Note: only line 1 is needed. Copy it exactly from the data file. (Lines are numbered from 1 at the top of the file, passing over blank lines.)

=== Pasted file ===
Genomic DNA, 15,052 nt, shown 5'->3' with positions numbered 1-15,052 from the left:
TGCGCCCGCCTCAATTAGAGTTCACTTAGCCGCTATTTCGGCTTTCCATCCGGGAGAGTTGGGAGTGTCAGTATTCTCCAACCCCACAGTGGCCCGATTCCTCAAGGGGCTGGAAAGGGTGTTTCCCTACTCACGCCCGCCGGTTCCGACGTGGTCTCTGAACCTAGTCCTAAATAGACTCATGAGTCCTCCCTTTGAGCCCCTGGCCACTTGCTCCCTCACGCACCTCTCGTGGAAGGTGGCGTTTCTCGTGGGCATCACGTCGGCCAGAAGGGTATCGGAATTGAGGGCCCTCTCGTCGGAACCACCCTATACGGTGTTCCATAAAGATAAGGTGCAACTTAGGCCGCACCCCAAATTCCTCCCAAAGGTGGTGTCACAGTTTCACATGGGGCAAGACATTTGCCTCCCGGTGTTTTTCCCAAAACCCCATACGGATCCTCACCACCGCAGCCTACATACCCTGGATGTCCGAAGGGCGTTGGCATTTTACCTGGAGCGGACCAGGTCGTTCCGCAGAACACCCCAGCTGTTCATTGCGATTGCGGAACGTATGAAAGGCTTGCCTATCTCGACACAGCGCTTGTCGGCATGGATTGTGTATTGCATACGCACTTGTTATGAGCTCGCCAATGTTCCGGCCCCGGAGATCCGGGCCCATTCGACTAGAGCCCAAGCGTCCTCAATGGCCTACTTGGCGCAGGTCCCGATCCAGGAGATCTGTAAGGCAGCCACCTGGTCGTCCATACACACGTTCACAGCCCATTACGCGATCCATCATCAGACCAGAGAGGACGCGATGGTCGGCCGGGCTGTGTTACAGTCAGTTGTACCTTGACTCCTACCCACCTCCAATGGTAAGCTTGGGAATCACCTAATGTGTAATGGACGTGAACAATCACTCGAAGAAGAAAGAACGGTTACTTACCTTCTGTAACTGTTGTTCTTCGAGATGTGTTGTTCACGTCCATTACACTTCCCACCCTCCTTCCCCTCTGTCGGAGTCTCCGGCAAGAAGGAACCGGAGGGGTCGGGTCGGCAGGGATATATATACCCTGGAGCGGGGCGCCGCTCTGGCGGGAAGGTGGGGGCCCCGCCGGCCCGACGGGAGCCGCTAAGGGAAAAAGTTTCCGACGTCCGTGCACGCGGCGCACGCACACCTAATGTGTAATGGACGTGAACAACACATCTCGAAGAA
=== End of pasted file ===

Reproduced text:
Genomic DNA, 15,052 nt, shown 5'->3' with positions numbered 1-15,052 from the left: